Barbara Poelle’s Ye Olde Manual of First Book Accomplishments

Our guest today is Barbara Poelle, a literary agent with the Irene Goodman Literary Agency.

Barbara began her publishing career as a freelance copywriter and editor before joining the Goodman Agency in 2007, but feels as if she truly prepared for the industry during her brief stint as a stand-up comic in Los Angeles. She has found success placing thrillers, literary suspense, historical romances, humorous/platform driven non-fiction, and upmarket fiction and is actively seeking her next great client in those genres, but is passionate about anything with a unique voice. Barbara has a very hands on approach with the craft and editorial details of the books she represents, and loves working with her clients to take their writing to the next level.

Thanks, Barbara, for stopping by the Debutante Ball!

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When my client Tracy Kiely (do you have your copy of MURDER AT LONGBOURN yet?) connected me up with Alicia to guest blog on the topic of “next books”, I got my little grey turtleneck out and adjusted my glasses and cleared my throat and got all agenty and prepared to grandly pontificate on things like branding and intent and series versus stand alone and blah blah blah. Then I stopped to check in: have you made sure before you move on to “next book”  that you have taken the time to get everything you can out of the first book?

I am not talking about signings and blog tours and social media reaches and learning experiences and “hey, who knew you had zero say over your title and cover art”, and “man, I have grown as a person and a writer” and “gee, seeing the book on the shelves is a reward in itself”. Those are all important, of course, but that’s not what I am going for here. I mean did you truly, deeply, voraciously enjoy EVERY ASPECT of being a published author that first time around? Did you roll around in your accomplishment, dive into it and scoop it over your face and arms like Scrooge McDuck in his money vault? Have you applied the 100 Sacred Squeezes to your book one?

What’s that you say?

You don’t know what I am talking about?

I am talking, of course, about a legendary tome, heretofore believed to be mythological, the existence of which I will confirm for the first time ever on this blog … Barbara Poelle’s Ye Olde Manual of First Book Accomplishments. Specifically the list heretofore known as The Sacred Squeeze Addendum which, by following, ensures you got every last drop you deserve out of having your first book published. For example:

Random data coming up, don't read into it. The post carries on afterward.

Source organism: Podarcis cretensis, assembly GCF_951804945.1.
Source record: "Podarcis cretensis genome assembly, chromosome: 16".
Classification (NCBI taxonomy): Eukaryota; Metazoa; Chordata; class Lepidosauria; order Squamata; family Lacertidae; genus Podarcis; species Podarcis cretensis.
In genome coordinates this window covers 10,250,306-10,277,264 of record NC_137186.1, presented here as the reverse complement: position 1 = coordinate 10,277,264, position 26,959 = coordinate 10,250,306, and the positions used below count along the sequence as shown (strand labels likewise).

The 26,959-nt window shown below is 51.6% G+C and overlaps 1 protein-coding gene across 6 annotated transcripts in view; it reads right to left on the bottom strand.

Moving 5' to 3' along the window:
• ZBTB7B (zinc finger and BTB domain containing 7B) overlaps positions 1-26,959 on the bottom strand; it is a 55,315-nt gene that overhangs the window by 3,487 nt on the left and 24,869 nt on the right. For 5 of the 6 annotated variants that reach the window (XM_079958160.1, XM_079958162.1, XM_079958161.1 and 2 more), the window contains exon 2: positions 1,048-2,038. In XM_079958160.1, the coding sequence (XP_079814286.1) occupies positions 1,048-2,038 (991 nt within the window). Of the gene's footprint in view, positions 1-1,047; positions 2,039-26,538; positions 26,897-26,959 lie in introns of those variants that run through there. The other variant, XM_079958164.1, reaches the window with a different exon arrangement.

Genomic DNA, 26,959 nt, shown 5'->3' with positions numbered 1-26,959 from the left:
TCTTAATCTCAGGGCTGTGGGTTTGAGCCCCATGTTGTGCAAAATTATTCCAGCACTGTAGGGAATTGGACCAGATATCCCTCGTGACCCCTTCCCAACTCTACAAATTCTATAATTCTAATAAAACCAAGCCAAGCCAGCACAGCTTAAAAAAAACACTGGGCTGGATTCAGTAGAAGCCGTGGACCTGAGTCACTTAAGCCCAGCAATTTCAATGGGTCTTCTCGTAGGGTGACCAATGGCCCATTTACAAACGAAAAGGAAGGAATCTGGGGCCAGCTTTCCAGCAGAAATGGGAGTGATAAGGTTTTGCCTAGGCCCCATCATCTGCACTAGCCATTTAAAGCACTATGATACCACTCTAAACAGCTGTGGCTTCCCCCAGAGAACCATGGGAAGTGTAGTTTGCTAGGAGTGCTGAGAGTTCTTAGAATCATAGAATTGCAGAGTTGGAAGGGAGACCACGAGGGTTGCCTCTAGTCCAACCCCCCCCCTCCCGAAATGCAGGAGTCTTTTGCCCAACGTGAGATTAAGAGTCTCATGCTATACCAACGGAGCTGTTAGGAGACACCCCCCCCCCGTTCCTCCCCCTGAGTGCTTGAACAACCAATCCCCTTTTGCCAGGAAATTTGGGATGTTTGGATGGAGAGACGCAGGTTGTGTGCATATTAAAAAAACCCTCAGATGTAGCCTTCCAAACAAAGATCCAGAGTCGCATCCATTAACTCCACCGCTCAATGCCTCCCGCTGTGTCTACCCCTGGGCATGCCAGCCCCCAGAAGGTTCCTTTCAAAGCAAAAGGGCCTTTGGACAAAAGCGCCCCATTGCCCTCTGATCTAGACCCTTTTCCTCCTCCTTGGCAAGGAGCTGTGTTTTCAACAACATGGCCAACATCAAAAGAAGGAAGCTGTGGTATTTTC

1. Did you buy yourself a present and wrap it and then tear it open on your pub date, gasping in delight at your own thoughtfulness?

2. Did you make your spouse/partner/significant other wrap themselves in saran wrap and serve you a champagne flute using the book as a tray?

3. Did you send a copy to the address of that chick who was mean to you in junior high, but enclose a note to someone with a totally different name and only by some craaaaaazy, waaaacky once-in-a-lifetime mail fluke did it fall into her hands?!?!? (Never mind the 50 bucks you spent to find her on people search and the two hours you spent Google-stalking her to make sure. That’s all a write-off.)

4. Did you lick melted dark chocolate off of the title page? (Cookie dough will do here in a pinch.)

5. Did you get out of a dreaded social engagement by calling the host and with regretful tones describe how your editor just emailed and needs you to “blueline the sellthrough to FOS and reup on the D&A in order to sustain uptrend” and you have to regretfully pull out of the evening?

6. Did you budge in the drop off line for carpool, hold your cell up to your ear and mouth “sorry, my agent” and roll your eyes?

7. Did you tear open your box of author copies, explode out onto your front steps, hold it aloft and scream “Nants ingonyama bagithi baba!!!”

Now, due to legalities including Fair Use Law and of course, the Cone of Silence Initiative, I am only able to share seven of them, like the highly effective habits, but this is the best part…you can GUESS at the rest in the comments section. GO.

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13 thoughts on “Barbara Poelle’s Ye Olde Manual of First Book Accomplishments

  1. Damn, I totally missed out on #2. Must rectify, post haste.